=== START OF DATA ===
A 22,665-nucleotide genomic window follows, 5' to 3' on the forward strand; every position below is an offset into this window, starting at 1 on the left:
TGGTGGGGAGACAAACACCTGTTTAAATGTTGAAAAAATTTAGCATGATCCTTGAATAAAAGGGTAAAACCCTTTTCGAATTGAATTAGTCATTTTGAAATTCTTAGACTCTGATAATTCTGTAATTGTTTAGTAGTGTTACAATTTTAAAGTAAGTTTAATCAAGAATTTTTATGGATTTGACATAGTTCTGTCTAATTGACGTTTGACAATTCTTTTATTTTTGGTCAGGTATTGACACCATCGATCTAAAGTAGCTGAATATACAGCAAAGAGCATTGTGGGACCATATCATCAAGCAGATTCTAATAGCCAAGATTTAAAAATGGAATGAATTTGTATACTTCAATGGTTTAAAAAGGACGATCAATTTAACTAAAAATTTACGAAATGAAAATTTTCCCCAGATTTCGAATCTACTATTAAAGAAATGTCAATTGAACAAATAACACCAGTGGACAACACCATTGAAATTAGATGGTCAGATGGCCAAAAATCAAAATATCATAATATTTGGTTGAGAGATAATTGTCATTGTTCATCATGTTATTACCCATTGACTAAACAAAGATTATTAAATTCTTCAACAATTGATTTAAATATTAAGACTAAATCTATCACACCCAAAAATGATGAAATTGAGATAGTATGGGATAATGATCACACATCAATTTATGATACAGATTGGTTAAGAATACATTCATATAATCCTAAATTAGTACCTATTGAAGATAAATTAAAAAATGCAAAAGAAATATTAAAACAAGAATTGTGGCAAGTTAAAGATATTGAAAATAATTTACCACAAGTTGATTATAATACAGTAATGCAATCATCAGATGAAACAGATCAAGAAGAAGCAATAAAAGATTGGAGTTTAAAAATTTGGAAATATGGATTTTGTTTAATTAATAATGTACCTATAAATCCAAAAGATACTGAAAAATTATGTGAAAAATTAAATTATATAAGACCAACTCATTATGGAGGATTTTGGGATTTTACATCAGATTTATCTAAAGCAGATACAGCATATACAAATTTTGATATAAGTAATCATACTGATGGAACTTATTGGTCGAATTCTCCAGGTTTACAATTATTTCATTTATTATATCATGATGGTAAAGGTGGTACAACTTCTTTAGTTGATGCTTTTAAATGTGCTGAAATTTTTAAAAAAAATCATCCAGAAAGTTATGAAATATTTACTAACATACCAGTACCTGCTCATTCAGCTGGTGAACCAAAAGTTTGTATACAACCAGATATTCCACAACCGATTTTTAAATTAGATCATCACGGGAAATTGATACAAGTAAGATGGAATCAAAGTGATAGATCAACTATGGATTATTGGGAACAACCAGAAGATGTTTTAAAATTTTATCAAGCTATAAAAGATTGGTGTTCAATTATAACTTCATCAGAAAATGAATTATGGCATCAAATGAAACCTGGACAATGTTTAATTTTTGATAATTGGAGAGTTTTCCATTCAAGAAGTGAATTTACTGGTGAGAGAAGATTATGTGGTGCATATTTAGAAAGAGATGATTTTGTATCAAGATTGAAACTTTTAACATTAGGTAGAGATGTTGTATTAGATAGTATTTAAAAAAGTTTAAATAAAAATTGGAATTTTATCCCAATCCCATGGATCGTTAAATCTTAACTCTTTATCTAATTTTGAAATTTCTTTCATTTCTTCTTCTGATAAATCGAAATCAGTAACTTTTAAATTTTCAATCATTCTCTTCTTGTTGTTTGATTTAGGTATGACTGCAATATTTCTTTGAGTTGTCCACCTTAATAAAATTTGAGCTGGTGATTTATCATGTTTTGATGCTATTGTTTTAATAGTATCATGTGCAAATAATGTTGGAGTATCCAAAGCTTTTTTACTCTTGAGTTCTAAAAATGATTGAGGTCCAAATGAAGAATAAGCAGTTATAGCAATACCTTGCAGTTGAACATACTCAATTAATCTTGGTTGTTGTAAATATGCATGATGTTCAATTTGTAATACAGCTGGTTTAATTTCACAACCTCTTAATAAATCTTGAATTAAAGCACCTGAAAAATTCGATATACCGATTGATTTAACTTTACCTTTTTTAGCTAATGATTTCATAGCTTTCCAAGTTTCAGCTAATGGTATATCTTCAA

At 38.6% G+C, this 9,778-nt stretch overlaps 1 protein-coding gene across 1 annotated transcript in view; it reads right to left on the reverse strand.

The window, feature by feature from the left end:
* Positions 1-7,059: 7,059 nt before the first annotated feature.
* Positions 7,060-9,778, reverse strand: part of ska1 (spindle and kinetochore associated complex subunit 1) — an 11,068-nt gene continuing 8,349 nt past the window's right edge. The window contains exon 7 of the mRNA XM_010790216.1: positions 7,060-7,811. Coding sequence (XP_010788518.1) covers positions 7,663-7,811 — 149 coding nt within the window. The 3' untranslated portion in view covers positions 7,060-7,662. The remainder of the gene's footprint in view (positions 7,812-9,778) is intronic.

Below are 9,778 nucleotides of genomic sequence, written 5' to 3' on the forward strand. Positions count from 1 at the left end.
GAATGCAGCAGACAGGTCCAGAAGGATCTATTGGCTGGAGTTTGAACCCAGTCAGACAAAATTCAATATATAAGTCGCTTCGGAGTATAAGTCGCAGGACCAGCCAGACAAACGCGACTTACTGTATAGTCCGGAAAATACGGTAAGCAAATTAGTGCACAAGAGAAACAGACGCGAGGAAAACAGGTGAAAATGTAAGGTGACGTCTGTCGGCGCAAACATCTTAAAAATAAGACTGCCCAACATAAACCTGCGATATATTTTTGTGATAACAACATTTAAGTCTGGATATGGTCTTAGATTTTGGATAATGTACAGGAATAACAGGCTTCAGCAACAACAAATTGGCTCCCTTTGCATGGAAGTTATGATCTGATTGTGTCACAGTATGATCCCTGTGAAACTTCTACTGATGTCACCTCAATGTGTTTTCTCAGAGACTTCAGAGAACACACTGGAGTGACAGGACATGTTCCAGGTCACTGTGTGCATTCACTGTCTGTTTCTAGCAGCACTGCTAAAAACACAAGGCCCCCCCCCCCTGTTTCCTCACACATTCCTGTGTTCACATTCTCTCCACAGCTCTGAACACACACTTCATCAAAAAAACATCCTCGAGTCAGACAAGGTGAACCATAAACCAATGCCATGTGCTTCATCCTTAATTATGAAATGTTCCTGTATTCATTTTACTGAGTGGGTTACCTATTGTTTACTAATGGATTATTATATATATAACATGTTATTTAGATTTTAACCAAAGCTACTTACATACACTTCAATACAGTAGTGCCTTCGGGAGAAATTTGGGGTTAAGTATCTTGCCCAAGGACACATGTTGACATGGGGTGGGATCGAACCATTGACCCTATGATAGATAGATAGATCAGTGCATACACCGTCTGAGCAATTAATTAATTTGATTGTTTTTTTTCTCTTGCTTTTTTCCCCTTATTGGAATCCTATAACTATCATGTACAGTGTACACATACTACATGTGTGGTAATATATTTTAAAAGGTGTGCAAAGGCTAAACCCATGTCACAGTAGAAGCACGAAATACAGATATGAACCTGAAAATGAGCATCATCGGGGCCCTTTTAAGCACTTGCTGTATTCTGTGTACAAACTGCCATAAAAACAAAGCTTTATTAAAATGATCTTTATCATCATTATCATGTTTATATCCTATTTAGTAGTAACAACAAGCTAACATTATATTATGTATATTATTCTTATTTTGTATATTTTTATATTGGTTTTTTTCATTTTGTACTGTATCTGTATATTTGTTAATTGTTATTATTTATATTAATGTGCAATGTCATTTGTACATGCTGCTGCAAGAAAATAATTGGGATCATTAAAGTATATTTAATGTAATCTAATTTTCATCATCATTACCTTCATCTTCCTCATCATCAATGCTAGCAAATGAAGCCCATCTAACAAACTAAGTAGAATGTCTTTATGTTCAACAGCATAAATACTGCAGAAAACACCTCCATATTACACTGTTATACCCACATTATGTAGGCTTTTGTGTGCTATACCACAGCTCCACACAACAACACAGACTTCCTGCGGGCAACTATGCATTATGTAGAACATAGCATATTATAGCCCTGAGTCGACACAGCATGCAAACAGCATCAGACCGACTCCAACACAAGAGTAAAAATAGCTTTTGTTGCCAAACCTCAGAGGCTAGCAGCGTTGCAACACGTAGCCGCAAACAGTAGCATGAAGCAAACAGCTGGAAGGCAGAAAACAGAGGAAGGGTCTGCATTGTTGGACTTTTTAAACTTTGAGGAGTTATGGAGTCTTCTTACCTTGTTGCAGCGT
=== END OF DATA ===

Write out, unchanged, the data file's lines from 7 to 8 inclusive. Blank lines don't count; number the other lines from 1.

Below are 9,778 nucleotides of genomic sequence, written 5' to 3' on the forward strand. Positions count from 1 at the left end.
GAATGCAGCAGACAGGTCCAGAAGGATCTATTGGCTGGAGTTTGAACCCAGTCAGACAAAATTCAATATATAAGTCGCTTCGGAGTATAAGTCGCAGGACCAGCCAGACAAACGCGACTTACTGTATAGTCCGGAAAATACGGTAAGCAAATTAGTGCACAAGAGAAACAGACGCGAGGAAAACAGGTGAAAATGTAAGGTGACGTCTGTCGGCGCAAACATCTTAAAAATAAGACTGCCCAACATAAACCTGCGATATATTTTTGTGATAACAACATTTAAGTCTGGATATGGTCTTAGATTTTGGATAATGTACAGGAATAACAGGCTTCAGCAACAACAAATTGGCTCCCTTTGCATGGAAGTTATGATCTGATTGTGTCACAGTATGATCCCTGTGAAACTTCTACTGATGTCACCTCAATGTGTTTTCTCAGAGACTTCAGAGAACACACTGGAGTGACAGGACATGTTCCAGGTCACTGTGTGCATTCACTGTCTGTTTCTAGCAGCACTGCTAAAAACACAAGGCCCCCCCCCCCTGTTTCCTCACACATTCCTGTGTTCACATTCTCTCCACAGCTCTGAACACACACTTCATCAAAAAAACATCCTCGAGTCAGACAAGGTGAACCATAAACCAATGCCATGTGCTTCATCCTTAATTATGAAATGTTCCTGTATTCATTTTACTGAGTGGGTTACCTATTGTTTACTAATGGATTATTATATATATAACATGTTATTTAGATTTTAACCAAAGCTACTTACATACACTTCAATACAGTAGTGCCTTCGGGAGAAATTTGGGGTTAAGTATCTTGCCCAAGGACACATGTTGACATGGGGTGGGATCGAACCATTGACCCTATGATAGATAGATAGATCAGTGCATACACCGTCTGAGCAATTAATTAATTTGATTGTTTTTTTTCTCTTGCTTTTTTCCCCTTATTGGAATCCTATAACTATCATGTACAGTGTACACATACTACATGTGTGGTAATATATTTTAAAAGGTGTGCAAAGGCTAAACCCATGTCACAGTAGAAGCACGAAATACAGATATGAACCTGAAAATGAGCATCATCGGGGCCCTTTTAAGCACTTGCTGTATTCTGTGTACAAACTGCCATAAAAACAAAGCTTTATTAAAATGATCTTTATCATCATTATCATGTTTATATCCTATTTAGTAGTAACAACAAGCTAACATTATATTATGTATATTATTCTTATTTTGTATATTTTTATATTGGTTTTTTTCATTTTGTACTGTATCTGTATATTTGTTAATTGTTATTATTTATATTAATGTGCAATGTCATTTGTACATGCTGCTGCAAGAAAATAATTGGGATCATTAAAGTATATTTAATGTAATCTAATTTTCATCATCATTACCTTCATCTTCCTCATCATCAATGCTAGCAAATGAAGCCCATCTAACAAACTAAGTAGAATGTCTTTATGTTCAACAGCATAAATACTGCAGAAAACACCTCCATATTACACTGTTATACCCACATTATGTAGGCTTTTGTGTGCTATACCACAGCTCCACACAACAACACAGACTTCCTGCGGGCAACTATGCATTATGTAGAACATAGCATATTATAGCCCTGAGTCGACACAGCATGCAAACAGCATCAGACCGACTCCAACACAAGAGTAAAAATAGCTTTTGTTGCCAAACCTCAGAGGCTAGCAGCGTTGCAACACGTAGCCGCAAACAGTAGCATGAAGCAAACAGCTGGAAGGCAGAAAACAGAGGAAGGGTCTGCATTGTTGGACTTTTTAAACTTTGAGGAGTTATGGAGTCTTCTTACCTTGTTGCAGCGT